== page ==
From the vault:
It can’t be easy living with a deacon, especially now.
Every year, for a few weeks before Easter, the deacon pulls out sheet music and starts practicing that Everest of liturgical song, the Exsultet: a nine-minute a capella chant sung in near-darkness at the start of the Easter Vigil.
Around our home, the Exsultet is the Muzak of our lives. It’s everywhere. I warble snatches of it constantly. My wife, saint that she is, has become politely oblivious. How she does it, I will never know.
6 AM and the clock radio goes off. My wife nudges me awake. “Be glad,” I burble, “let earth be glad, as glory floods her, ablaze with light from her eternal King.”
Later, I find myself in our apartment building’s elevator with a few bleary-eyed neighbors heading to work. “Dearest friends,” I sing, “standing with me in the awesome glory of this holy light, invoke with me, I ask you, the mercy of God almighty… “
I’m sure it’s no accident that a few get off before we even reach the lobby.
Crowded in the subway, I am surrounded by a large contingent of non-Catholics – many Jews, in fact, marking their own holy feast. How can I resist? “These then are the feasts of Passover,” I exuberantly sing to them, “in which is slain the Lamb, the one true Lamb, whose Blood anoints the doorposts of believers.” They think I’m crazy. It’s the New York subway. I fit right in.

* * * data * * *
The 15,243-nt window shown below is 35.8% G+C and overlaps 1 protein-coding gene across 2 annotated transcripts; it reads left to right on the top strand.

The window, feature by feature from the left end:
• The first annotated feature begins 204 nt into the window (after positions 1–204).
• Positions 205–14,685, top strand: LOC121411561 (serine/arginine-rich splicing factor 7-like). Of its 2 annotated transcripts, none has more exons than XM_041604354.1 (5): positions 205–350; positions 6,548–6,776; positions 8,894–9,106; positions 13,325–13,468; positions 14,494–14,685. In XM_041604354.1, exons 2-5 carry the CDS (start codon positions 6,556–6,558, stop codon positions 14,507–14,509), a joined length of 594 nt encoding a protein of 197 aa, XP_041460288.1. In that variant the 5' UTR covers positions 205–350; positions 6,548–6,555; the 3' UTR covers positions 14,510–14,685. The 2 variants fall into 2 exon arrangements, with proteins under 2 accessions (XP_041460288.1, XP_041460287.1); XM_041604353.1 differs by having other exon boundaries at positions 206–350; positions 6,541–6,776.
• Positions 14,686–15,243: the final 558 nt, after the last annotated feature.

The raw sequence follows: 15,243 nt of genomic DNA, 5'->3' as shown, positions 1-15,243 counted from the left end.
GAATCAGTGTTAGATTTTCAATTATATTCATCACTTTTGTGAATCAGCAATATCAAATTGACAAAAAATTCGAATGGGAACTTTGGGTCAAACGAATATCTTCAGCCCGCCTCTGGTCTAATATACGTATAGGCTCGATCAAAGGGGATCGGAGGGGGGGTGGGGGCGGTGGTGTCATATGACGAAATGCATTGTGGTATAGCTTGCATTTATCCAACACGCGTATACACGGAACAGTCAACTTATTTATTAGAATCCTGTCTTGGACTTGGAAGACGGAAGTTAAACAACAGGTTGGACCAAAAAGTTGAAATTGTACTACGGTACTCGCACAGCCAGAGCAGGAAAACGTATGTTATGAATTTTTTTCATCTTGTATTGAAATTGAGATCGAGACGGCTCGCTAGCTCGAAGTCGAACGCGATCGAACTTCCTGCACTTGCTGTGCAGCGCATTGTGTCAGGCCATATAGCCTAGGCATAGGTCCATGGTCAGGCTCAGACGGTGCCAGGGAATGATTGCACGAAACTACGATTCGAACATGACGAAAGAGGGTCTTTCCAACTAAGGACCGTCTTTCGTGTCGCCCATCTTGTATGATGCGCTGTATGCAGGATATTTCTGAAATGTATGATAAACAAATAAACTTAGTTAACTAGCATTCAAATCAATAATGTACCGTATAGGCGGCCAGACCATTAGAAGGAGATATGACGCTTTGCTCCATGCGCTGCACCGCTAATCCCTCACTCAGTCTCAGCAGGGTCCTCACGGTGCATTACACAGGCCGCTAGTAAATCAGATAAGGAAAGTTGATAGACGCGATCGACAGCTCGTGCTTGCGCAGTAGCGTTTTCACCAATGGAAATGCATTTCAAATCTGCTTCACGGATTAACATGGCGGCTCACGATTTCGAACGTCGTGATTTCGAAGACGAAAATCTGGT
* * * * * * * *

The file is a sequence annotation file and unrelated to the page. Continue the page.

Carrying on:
At work, the copy editor passes me an edited article which reads better than I expected. “Let this holy building shake with joy!” I exclaim. He nods, rolls his eyes, and passes the copy on to the graphic artist. He’s used to this.
Back home, my wife asks me how I liked her dinner. “Dazzling is the night for me,” I assure her, “and full of gladness.” She notes that it wasn’t anything special, just something she popped into the microwave – and a little overcooked, at that. “Oh happy fault,” I beam. I notice her fingering the dinner knife. I shut up.
Easter is coming. My wife (and my neighbors) are counting the days. Exult, let them exult!
Also worth noting:
For the truly courageous, my rendering of this chant from last Easter is below.
And for something beautiful and surprising, part of the Exsultet as I heard it in Jordan last year—in Arabic.